Thus, the need fulfilled by contemplation pertains to self-esteem, of which a sense of efficacy or self-confidence in one’s basic way of “facing and dealing with the facts of reality” is a key aspect. As such, our need of contemplation is a special kind of psychological need. It is a psycho-epistemological need, a need pertaining to the function of one’s mind. The following considerations provide another way of grasping this fact more clearly.

One’s self-abstraction and one’s metaphysical and epistemological abstractions are of prime importance to one’s motivation and moral values. They are involved in every choice one makes, every action one takes, and every emotion one feels. [1,2] “...all value-choices [and value-responses and seeking of values] rest on an implicit view of the being who values and of the world in which he must act.” [3]

Yet, qua abstractions, these basic abstractions are very difficult (if not impossible) to hold in one’s immediate conceptual awareness, for two main reasons:

    1. They are diffuse and hard to isolate from the rest of one’s contents of consciousness. They are experienced more as feelings than as thoughts.
    2. They are inclusive of too many factors for one to be able to hold them fully in one’s immediate, focal awareness at a given time. [4,5]

Also, since qua abstractions (or concepts), they do not exist as such—but are only our means of viewing that which does exist (which is necessarily concrete)—one’s grasp of them can become extremely precarious at times:

Amidst the incalculable number and complexity of choices that confront a man in his day-by-day existence, with the frequently bewildering torrent of events, with the alternation of successes and failures, of joys that seem too rare and suffering that lasts too long—he is often in danger of losing his perspective and the reality of his convictions.[6]

Even a rational person, with a fully developed, explicit philosophy, needs this experience. it is not a matter of verification or validation of one’s philosophical views. It is a matter of seeing actual instances of those views, especially when much of one’s environment seems to contradict them. It provides those philosophical views with an extra dimension of connectedness to reality, in much the same way that a model does in relation to a blueprint. [7]

Basic abstractions, in order to “acquire the full, persuasive, irresistible power of reality,” [8] must be concretized (i.e., objectified) and open to one’s direct contemplation. This is vital, in order for one to retain one’s abstractions—and the perspective of oneself, of existence, and of consciousness, which those abstractions constitute. (This perspective must serve as the implicit premise upon which one acts, chooses, and emotionally responds, if one is to feel “at home” or fundamentally comfortable with one’s choices, actions, and responses.)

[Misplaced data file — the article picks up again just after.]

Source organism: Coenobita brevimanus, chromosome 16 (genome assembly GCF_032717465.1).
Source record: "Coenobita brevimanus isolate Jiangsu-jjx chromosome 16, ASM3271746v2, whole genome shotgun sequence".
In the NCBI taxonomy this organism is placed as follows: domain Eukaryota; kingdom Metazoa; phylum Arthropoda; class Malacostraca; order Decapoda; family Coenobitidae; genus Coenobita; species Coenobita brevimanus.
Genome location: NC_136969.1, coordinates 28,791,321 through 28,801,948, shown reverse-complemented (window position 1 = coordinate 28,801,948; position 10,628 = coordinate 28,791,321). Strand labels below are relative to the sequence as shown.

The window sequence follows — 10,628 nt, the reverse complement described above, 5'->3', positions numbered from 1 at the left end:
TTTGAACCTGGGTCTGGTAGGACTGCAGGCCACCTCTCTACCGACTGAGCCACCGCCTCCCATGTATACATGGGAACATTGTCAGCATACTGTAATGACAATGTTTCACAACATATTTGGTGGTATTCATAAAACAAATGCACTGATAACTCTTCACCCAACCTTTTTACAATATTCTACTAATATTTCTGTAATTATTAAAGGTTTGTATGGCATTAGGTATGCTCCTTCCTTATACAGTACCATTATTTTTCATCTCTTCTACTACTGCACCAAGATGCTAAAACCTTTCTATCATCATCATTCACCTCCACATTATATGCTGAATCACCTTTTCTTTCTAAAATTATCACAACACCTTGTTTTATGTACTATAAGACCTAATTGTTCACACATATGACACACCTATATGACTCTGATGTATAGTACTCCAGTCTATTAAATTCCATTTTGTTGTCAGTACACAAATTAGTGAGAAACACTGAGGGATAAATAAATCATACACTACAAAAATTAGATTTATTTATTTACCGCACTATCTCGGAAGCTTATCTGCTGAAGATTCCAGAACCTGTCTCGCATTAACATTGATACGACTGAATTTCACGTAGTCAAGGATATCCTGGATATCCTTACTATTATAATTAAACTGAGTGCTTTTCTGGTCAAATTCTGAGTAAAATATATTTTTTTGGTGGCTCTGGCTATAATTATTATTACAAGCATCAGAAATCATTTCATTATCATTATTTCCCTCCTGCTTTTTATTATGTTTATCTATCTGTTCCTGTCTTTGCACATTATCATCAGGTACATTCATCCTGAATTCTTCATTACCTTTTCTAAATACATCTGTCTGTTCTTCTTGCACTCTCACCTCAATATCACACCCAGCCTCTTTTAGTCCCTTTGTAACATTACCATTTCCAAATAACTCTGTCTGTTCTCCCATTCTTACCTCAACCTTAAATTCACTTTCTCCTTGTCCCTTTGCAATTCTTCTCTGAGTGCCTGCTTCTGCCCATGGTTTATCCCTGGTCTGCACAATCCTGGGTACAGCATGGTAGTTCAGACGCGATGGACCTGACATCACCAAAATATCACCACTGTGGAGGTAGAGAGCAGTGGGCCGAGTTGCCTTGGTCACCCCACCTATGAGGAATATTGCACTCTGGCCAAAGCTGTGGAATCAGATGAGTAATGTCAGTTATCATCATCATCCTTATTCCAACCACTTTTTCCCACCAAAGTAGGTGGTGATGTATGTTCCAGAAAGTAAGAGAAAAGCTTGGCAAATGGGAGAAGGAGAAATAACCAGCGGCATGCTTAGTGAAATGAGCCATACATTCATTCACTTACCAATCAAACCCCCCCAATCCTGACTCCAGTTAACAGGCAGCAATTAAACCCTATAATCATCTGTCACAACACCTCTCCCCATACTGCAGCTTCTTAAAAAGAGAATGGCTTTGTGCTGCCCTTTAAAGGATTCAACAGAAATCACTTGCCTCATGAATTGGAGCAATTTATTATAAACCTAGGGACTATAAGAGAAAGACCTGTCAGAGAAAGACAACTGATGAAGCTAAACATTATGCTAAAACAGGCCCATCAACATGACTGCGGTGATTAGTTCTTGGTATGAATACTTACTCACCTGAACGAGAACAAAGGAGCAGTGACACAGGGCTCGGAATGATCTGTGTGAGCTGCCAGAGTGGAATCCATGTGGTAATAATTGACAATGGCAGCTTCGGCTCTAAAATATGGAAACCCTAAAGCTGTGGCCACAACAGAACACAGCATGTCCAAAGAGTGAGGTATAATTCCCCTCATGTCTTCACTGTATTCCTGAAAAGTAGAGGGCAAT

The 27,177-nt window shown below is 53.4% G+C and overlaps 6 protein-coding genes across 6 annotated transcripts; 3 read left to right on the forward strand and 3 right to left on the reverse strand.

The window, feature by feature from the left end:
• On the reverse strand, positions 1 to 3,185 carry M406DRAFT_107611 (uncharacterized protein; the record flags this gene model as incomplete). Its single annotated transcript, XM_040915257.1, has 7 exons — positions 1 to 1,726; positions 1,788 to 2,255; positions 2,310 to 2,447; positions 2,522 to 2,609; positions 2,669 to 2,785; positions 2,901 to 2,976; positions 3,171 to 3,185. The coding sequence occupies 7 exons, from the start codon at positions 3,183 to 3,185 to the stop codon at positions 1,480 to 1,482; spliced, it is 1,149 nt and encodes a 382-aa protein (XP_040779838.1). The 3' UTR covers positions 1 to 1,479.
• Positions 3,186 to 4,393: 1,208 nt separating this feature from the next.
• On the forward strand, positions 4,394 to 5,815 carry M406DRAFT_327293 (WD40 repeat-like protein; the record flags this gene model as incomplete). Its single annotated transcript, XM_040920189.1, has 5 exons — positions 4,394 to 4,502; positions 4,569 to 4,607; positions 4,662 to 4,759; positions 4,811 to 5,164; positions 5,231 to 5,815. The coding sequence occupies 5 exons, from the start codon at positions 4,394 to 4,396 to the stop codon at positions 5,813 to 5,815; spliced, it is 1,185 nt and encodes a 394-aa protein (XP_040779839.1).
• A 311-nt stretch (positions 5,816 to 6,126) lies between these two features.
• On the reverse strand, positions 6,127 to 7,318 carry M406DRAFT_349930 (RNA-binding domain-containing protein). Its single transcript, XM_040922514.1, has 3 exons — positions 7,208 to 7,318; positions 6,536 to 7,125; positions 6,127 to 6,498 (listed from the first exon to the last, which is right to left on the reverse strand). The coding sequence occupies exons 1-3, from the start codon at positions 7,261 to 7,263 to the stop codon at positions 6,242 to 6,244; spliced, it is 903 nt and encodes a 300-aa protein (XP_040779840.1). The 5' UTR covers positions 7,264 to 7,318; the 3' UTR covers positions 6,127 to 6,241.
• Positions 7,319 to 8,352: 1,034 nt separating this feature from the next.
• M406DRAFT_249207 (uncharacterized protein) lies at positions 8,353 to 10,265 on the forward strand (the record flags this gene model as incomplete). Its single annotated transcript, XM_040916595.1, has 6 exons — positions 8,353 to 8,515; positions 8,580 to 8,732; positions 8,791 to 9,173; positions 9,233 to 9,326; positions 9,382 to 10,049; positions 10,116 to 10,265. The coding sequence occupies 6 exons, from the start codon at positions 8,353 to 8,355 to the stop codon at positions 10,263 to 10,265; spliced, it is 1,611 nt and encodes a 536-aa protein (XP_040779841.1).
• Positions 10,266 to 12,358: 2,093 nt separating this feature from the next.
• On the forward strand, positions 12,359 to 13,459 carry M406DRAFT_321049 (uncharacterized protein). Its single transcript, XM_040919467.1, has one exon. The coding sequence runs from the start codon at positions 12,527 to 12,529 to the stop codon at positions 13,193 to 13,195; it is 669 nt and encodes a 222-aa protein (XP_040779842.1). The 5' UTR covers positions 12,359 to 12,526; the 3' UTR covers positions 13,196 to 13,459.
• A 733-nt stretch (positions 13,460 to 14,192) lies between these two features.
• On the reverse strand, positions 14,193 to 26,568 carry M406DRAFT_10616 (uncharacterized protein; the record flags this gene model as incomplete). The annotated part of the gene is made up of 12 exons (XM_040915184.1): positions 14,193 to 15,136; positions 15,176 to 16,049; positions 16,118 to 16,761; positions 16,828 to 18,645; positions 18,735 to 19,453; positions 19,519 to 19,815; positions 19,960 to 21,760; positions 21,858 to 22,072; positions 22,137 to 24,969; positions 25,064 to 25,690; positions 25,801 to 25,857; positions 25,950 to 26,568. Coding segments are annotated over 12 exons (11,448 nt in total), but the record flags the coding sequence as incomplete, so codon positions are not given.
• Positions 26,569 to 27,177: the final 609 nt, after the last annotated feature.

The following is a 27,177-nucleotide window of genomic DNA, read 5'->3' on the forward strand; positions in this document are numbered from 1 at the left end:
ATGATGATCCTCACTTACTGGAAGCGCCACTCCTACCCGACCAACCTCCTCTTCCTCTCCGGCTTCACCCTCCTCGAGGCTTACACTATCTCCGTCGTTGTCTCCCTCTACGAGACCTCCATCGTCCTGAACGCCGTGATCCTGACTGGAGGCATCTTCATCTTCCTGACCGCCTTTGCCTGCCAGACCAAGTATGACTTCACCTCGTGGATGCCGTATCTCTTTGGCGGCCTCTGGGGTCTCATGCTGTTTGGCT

Thus, the psycho-epistemological function fulfilled by contemplation is a frame of mind in which one can grasp one’s basic abstractions as embodied or concretized in objective reality, and thus retain the integrations which formed those abstractions.

Of course, a given object of contemplation may not embody those basic abstractions. In such a case, the psycho-epistemological need—an integrated conceptual consciousness—is not fulfilled. The object’s nature prevents one from using it to help one retain one’s basic abstractions. Still, we need to contemplate in order to retain our basic abstractions, to the extent that they are embodied in objective reality.

It is to a consideration of the basic metaphysical and epistemological abstractions that we now turn. We will identify their nature in more detailed fashion, including how they are formed and retained. (The nature of one’s basic abstraction of oneself, and of the need to perceive oneself—i.e., one’s abstraction of oneself, one’s self-concept—as part of the “out there” is beyond the scope of this discussion. It has been demonstrated that this need to perceive ourselves in external reality—via the conscious behavioral reactions of other living, conscious beings—is the root of the human desire for companionship and love. [9] The need for visibility or objective self-awareness is analogous to the need for a concrete experience of one’s basic, fundamental abstractions about the nature of existence, of consciousness, and of our relationship to both of them.)...


1. Rand, Ayn. The Romantic Manifesto (TRM), p. 19.

2. Branden, Nathaniel. The Psychology of Self-Esteem (PSE), p. 186.

3. PSE, p. 201.

4. TRM, p. 19.

5. PSE, pp. 103, 186.

6. TRM, p. 23.

7. TRM, p. 21. Also see TRM, p. 169.

8. TRM, p. 23.

9. PSE, pp. 182-3. Also see Branden, Nathaniel, The Psychology

of Romantic Love.